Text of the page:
9. 42:50. I found this extremely hard, but also very rewarding. Lots of great clues, of which I think ‘tour de France’ is my favourite. My last in by miles was RAJPUT, where I completely failed to see the number 7 in the clue so was unsurprisingly mystified.
    Accents are habitually ignored in these things so I don’t think there’s any good reason not to have included the accent in ‘à la Milanese’.

    1. The missing accent on à struck me as a… grave error at first, but I decided to give the editor the benefit of the doubt. The all-forgiving Merriam-Webster even lists the phrase sans the accent as a “variant” in English.

      1. Yes, it was a “grave” error. I’m mildly surprised that the hawkeyed sub who reads all the clues didn’t pull me up for it.

        1. I’m sure you must feel it acutely, but it’s understandable in the circumflexes.
          I’m here all week, try the chicken.

        2. Honestly, I nearly dropped you a line last Sunday… but then, as I said…

    2. In high school around sixty years ago we had a French girl from Paris join our class after the Christmas break. I think her father was consular staff. Anyways much to our astonishment she refused to use any accents in her written work.. The teacher was at a loss how to grade her essays or tests- if he deducted a mark for every accent missing she’d end up with zero, so he compromised and just deducted something like a flat 10 percent from her total. She told us she and her friends back home refused to use accents – a silly anachronism- but of course they received a lot of flak from parents and teachers. I wonder how long they kept this youthful rebellion up after leaving school and beyond!

  10. DNF/cheated as usual, and was unable to parse A LOT: 5a, 3d, 7d, 8d.
    9d HOMME D’… was a total surprise; whilst my French is rubbish I thought I had an OK vocab, but HD’A wasn’t in it. Surprised to see Dr Google was very aware of the term, but didn’t indicate that it was ever imported into English.
    A good Xword.
    Was surprised by Harrison Ford, but of course this is the Sunday. Good clue. I did see Star Wars unlike our blogger because my nephew stayed with us for a week or two and REALLY wanted to see it; he was about 4 or 5. I never recognised that Indiana J was Han Solo, so was very surprised when I looked it up.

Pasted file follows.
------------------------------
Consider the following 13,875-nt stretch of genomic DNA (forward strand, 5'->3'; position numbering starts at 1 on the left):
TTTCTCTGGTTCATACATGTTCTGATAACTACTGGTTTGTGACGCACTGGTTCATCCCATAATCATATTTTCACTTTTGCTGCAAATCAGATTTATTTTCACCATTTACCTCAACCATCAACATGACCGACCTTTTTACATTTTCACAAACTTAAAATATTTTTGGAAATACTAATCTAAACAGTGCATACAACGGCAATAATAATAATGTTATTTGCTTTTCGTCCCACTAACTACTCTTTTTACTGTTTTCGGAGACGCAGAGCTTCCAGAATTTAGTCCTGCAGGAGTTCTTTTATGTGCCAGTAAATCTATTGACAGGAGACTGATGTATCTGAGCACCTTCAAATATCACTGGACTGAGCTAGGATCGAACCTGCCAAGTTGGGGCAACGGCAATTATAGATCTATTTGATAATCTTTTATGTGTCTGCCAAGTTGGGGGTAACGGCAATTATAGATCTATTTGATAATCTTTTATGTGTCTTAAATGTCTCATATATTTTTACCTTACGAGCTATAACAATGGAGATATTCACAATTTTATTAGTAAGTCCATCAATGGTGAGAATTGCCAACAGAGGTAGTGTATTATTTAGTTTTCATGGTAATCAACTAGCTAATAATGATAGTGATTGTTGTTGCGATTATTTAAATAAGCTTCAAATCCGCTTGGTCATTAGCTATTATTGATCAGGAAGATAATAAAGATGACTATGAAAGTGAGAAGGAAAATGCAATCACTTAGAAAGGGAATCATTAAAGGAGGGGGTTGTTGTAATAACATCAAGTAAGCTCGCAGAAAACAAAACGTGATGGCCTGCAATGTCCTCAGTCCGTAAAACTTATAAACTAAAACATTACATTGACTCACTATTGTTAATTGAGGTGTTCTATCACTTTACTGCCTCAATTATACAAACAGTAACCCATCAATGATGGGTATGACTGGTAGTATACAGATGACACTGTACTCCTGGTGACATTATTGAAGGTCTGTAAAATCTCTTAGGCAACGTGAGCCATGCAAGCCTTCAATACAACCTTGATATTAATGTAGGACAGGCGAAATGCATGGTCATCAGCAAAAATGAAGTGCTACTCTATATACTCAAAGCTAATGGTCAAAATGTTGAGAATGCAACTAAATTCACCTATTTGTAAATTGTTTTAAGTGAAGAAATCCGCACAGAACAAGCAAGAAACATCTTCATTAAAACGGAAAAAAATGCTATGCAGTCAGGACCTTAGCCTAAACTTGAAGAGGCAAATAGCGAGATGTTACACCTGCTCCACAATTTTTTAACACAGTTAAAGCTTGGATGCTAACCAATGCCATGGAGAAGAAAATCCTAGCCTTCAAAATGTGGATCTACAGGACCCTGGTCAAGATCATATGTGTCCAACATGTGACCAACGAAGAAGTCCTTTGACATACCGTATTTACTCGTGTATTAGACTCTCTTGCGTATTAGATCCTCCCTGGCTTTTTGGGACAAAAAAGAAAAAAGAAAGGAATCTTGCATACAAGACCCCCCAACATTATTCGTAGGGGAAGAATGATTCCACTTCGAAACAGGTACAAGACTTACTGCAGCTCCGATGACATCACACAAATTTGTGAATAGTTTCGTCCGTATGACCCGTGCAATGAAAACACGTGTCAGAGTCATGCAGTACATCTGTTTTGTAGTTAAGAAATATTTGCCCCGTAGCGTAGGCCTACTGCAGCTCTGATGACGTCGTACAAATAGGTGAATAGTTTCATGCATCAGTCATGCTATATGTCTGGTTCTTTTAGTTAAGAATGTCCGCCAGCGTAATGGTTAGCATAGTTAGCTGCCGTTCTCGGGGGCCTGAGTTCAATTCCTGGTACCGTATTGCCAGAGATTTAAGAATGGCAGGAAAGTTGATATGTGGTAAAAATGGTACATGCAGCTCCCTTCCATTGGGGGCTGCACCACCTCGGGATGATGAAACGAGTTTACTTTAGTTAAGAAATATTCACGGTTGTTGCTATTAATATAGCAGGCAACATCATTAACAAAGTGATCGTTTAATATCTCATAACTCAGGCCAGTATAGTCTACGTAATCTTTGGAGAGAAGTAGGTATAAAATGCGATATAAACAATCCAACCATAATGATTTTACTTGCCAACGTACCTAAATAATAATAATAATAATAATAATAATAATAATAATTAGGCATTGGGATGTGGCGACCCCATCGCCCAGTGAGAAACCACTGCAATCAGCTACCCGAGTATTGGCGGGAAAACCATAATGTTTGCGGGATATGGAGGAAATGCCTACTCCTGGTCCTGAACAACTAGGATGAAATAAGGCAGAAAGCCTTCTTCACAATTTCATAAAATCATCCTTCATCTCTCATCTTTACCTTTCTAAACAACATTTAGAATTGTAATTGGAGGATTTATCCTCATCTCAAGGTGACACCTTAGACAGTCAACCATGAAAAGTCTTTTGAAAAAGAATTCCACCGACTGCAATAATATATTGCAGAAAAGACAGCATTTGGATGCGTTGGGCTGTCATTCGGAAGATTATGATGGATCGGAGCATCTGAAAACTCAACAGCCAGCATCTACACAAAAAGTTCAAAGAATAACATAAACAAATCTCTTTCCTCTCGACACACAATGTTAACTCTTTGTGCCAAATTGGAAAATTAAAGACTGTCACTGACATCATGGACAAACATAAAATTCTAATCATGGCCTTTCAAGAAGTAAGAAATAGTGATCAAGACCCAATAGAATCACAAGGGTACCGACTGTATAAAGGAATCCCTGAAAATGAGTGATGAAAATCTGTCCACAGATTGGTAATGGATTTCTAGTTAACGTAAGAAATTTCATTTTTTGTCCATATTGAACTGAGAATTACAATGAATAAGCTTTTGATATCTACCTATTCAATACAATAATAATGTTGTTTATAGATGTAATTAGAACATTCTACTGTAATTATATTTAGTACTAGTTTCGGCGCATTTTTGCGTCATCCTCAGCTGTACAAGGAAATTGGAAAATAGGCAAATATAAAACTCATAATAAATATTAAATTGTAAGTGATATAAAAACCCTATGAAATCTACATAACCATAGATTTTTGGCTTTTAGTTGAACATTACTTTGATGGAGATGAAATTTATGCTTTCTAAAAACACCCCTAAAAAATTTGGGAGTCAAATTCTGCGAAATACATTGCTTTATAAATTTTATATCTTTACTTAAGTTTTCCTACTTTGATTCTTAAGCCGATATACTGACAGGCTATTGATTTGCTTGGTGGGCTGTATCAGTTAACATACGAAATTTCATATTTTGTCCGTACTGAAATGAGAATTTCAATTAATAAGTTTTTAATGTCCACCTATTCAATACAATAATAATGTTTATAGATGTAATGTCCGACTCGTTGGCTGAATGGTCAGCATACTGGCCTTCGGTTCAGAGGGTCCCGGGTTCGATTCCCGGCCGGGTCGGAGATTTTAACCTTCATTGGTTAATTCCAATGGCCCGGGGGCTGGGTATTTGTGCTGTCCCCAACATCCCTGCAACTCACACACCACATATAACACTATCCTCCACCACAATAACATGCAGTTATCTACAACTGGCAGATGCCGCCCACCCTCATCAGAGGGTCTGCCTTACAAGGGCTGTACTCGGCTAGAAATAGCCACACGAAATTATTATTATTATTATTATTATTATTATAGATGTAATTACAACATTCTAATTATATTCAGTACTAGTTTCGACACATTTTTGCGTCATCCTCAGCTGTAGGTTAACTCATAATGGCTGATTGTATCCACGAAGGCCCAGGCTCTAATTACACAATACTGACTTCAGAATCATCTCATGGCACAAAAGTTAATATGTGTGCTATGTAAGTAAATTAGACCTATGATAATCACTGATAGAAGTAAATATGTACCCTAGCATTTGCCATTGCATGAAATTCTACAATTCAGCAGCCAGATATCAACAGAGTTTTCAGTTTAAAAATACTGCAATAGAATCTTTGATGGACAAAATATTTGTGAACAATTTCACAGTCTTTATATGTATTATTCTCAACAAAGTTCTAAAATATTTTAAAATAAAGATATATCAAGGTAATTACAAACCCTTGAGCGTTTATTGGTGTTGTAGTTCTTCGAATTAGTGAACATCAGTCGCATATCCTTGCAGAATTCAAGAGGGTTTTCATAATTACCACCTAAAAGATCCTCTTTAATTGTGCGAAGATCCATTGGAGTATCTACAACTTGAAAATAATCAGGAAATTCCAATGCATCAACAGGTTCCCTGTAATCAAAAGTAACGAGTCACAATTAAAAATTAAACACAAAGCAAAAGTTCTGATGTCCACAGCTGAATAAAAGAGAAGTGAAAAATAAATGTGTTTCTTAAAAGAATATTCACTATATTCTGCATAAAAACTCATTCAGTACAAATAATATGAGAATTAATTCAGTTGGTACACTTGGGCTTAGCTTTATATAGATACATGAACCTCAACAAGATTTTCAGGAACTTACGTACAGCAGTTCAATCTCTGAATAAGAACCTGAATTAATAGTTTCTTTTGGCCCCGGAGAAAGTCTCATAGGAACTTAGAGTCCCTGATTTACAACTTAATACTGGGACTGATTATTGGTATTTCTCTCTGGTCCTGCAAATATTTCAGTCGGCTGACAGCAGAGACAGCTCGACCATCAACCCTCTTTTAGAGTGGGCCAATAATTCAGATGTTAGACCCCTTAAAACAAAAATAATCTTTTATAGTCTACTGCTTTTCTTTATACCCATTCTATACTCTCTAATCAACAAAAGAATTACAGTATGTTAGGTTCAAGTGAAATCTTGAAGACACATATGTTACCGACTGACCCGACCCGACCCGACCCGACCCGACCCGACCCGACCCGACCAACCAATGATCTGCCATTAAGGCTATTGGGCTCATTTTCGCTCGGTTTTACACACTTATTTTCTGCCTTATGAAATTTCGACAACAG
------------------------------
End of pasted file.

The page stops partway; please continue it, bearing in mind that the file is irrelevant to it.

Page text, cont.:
11. Thanks Dean and guy
    Also found this pretty tough – after nearly an hour over brunch, had only completed the left hand side. Came home and another 3/4 or an hour with plenty of referential help to complete the grid. Missed the parsing of HARBOUR (was working with the definition being ‘shelter’ and trying to force an anagram from ”bear or h’ – nearly worked, but didn’t) and THRESH (where THRESH[old] just didn’t enter the thought process). Needed the blog to see that ‘tour de Paris’ was referring to the ‘tower’ and not the ‘bike race’ and near where it finishes – was a dip of the hat when the blog explained it. Still had HARRISON FORD as my cod – a gem !
    Had to look up US AND THEM as the ‘Pink Floyd song’, RAJPUT as the ‘warrior caste and APOLLINARIS as the mineral water.
    Finished in the SW corner with AS THOUGH (great and tricky clue), MILIEU and that unparsed THRESH the last one in.

  12. Quite a few cheats in here, to complete the puzzle in a reasonable time before the real start to the day: EYEFUL, RAJPUT(NHO) and EXCUSE ME ( that and 1d brilliant clues!) Could be that the obvious clever cluing put me on the back foot, as it were. OPOSSUM, thankfully, quickly in, and was delighted to work out HARRISON FORD, which gave me enough heart to keep going. Would never have got the reference to MJ in 8d, and struggled to find a partner word for ? -INCOME ( tried everything from casual to honest); so the two long down clues eluded me. Happy to get the smattering that I did in the time (about an hour), and especially appreciated 1s a and d, LOTTO, THING and DRAWING ROOM.

  13. My first post after decades of slowly getting better at solving these wonderful crosswords, for which many thanks to the excellent academic and witty comments herein. I don’t do them all, down under I still get a hard copy of the weekend newspaper which has Sunday and Monday’s offerings and occasionally I download the Friday or Saturday crossword for an extra challenge, but I most enjoy the struggle with Dean Mayer’s Sunday puzzles, usually taking a couple of days. After completing a few unaided recently I thought I’d finally “got there” but I had to resort to Google to find the mineral water and warrior caste this time. I thought EYEFUL by far the best clue, particularly well hidden during the bicycle version of le tour
    … nothing to do with crosswords but I notice a lot of people seem to get their easts and wests round the wrong way, this time Bruce, assigning THRESH to the SW corner, when he means SE. So, it is an antipodean thing (?) or is it because the E and W are adjacent on the keyboard so easy to mis-type?